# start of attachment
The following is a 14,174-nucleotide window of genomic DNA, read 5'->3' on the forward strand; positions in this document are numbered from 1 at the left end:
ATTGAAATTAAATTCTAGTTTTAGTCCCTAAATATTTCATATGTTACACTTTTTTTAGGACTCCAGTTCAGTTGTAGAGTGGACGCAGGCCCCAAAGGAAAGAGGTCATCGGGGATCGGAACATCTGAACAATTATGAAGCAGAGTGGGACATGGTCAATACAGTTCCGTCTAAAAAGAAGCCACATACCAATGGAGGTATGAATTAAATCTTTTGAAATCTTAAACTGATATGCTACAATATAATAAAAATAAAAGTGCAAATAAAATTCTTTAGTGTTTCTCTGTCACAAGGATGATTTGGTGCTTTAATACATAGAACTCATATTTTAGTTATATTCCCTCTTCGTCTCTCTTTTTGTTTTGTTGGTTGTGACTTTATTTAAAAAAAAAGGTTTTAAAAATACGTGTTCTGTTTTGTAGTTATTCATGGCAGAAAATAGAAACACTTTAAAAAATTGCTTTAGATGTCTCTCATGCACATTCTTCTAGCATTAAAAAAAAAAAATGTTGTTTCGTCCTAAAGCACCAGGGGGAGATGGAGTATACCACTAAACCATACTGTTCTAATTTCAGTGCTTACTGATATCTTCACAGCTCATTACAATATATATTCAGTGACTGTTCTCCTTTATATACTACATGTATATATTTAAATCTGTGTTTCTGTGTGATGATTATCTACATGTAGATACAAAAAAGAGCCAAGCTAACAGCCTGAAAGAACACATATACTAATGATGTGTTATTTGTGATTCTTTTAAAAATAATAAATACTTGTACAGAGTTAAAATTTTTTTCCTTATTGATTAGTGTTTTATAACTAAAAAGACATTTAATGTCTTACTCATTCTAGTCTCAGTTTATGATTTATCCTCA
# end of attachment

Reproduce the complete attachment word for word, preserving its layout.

The following is a 14,174-nucleotide window of genomic DNA, read 5'->3' on the forward strand; positions in this document are numbered from 1 at the left end:
ATTGAAATTAAATTCTAGTTTTAGTCCCTAAATATTTCATATGTTACACTTTTTTTAGGACTCCAGTTCAGTTGTAGAGTGGACGCAGGCCCCAAAGGAAAGAGGTCATCGGGGATCGGAACATCTGAACAATTATGAAGCAGAGTGGGACATGGTCAATACAGTTCCGTCTAAAAAGAAGCCACATACCAATGGAGGTATGAATTAAATCTTTTGAAATCTTAAACTGATATGCTACAATATAATAAAAATAAAAGTGCAAATAAAATTCTTTAGTGTTTCTCTGTCACAAGGATGATTTGGTGCTTTAATACATAGAACTCATATTTTAGTTATATTCCCTCTTCGTCTCTCTTTTTGTTTTGTTGGTTGTGACTTTATTTAAAAAAAAAGGTTTTAAAAATACGTGTTCTGTTTTGTAGTTATTCATGGCAGAAAATAGAAACACTTTAAAAAATTGCTTTAGATGTCTCTCATGCACATTCTTCTAGCATTAAAAAAAAAAAATGTTGTTTCGTCCTAAAGCACCAGGGGGAGATGGAGTATACCACTAAACCATACTGTTCTAATTTCAGTGCTTACTGATATCTTCACAGCTCATTACAATATATATTCAGTGACTGTTCTCCTTTATATACTACATGTATATATTTAAATCTGTGTTTCTGTGTGATGATTATCTACATGTAGATACAAAAAAGAGCCAAGCTAACAGCCTGAAAGAACACATATACTAATGATGTGTTATTTGTGATTCTTTTAAAAATAATAAATACTTGTACAGAGTTAAAATTTTTTTCCTTATTGATTAGTGTTTTATAACTAAAAAGACATTTAATGTCTTACTCATTCTAGTCTCAGTTTATGATTTATCCTCA